These Are the Top 10 Trucks That Make It At Least 200,000 Miles: Study

No surprise as to which truck takes the top spot

(Image: TFL Studios)

What are the longest-running workhorses on the road?

Truck prices have been heading for the stratosphere over the past few years, with even basic half-tons easily eclipsing the $40,000 mark. Many owners who’ve reached out to TFLtruck tend to keep their trucks for the long haul, and today’s market conditions give even more incentive to do that. But what models are the longest-lasting trucks out there? Thanks to a new iSeeCars study, there’s a new point of discussion on which models are the most likely to it at least 200,000 miles — and likely go even farther, with regular maintenance.

Looking at over 2 million vehicles in total. To qualify in this study at all, each model had to be in produced and sold for at least 10 of the past 20 model years. Of those in the top 20 vehicles on the list, 2.5% clocked at least 200,000 miles, while the top 1% had between 230,000 and 297,000 miles on the odometer.

“What we see is a list of highly-durable vehicles, capable of more than a quarter-million miles of use if properly maintained,” says iSeeCars executive analyst Karl Brauer. “And to be clear, this study isn’t reporting the maximum lifespan of these vehicles. This is simply a measure of current odometer readings. Most of these cars are still in use and going strong.”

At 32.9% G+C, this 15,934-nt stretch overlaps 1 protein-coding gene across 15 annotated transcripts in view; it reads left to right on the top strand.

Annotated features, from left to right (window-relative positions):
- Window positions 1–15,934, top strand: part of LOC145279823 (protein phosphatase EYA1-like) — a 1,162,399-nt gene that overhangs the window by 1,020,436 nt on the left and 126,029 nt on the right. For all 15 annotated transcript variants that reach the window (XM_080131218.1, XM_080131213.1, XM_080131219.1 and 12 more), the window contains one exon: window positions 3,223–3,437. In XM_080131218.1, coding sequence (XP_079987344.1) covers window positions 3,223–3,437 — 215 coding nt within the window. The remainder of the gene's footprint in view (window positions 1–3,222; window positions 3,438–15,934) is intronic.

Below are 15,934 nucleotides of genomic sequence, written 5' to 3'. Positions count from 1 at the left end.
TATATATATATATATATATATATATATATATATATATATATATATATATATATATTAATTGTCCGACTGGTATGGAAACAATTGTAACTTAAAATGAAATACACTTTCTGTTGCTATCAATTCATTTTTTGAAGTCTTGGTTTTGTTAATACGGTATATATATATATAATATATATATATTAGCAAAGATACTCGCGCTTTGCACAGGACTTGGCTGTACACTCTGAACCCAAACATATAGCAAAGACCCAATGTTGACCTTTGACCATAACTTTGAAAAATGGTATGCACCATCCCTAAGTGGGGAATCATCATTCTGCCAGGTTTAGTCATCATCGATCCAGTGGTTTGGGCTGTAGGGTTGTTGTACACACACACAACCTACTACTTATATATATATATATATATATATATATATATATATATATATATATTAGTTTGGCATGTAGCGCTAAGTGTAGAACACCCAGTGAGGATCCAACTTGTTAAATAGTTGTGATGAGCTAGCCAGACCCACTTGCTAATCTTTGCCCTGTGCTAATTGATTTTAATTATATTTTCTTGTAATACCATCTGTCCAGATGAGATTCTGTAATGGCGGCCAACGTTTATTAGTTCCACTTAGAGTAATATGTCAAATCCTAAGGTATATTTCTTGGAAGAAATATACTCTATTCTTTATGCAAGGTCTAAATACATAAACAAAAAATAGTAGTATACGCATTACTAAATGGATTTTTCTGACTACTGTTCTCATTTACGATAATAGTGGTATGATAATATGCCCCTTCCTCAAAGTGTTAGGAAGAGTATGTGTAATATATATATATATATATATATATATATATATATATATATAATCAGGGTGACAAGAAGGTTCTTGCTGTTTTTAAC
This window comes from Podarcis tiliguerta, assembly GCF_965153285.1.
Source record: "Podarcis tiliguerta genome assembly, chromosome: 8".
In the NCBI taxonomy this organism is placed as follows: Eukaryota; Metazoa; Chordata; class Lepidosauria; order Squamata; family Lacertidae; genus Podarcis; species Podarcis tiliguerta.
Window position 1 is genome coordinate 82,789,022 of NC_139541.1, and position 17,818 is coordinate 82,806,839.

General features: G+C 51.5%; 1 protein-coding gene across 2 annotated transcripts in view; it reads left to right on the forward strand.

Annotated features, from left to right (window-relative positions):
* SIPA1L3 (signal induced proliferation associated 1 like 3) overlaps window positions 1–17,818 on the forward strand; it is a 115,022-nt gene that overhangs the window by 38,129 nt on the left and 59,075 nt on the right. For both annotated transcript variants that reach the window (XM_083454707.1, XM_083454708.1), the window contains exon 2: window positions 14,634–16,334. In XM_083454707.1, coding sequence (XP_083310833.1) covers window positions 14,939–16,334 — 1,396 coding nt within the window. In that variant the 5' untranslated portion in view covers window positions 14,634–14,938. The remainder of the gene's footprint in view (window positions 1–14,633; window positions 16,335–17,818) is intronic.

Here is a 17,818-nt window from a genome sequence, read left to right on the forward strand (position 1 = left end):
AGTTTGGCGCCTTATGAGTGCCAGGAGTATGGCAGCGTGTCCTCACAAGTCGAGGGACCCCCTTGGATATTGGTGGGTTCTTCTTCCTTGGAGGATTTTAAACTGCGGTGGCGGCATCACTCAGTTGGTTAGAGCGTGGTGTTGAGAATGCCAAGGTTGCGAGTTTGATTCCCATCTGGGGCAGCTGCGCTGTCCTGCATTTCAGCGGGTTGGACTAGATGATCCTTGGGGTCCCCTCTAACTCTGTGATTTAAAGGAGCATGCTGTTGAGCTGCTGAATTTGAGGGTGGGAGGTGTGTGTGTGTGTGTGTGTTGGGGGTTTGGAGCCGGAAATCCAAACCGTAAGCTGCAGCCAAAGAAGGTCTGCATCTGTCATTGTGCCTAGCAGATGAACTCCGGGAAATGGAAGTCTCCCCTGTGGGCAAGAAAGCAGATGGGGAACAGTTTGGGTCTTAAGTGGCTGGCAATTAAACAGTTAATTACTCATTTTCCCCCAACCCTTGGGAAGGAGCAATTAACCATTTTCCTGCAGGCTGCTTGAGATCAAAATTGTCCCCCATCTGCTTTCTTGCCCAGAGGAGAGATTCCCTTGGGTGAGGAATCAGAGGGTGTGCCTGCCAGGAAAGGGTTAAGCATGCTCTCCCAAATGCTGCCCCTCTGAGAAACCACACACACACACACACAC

2021 Ford F-150 towing

Top 10 longest-running trucks (according to the iSeeCars study):

RankModelAverage Lifespan (among top 1% over 200K miles)
10Ram 1500215,521
9Nissan Frontier215,775
8Ford Ranger220,980
7GMC Sierra 1500221,691
6Chevrolet Silverado 1500230,515
5Ford F-150232,650
4Nissan Titan233,295
3Toyota Tacoma235,070
2Honda Ridgeline248,669
1Toyota Tundra256,022

Given the relatively long mileages we’re talking about here, you can argue that all the top 10 trucks are within spitting distance of each other. That said, the Toyota Tacoma and Tundra’s podium positions in the study go to some length to reinforce the automaker’s reputation for durability. However, as Brauer points out, the odometer readings are more a suggestion of owners’ willingness to keep and run these vehicles over the long haul.

However, the “greatest potential lifespan”, as iSeeCars puts it, can still be a solid indicator of which truck may be the one to shop for, if you’re looking to eke as many miles out of your truck as possible. While it’s hardly surprising that the most popular trucks make the top 10, the Honda Ridgeline did carry a higher odometer measurement than far more popular trucks, like GM’s half-tons and the Ram 1500.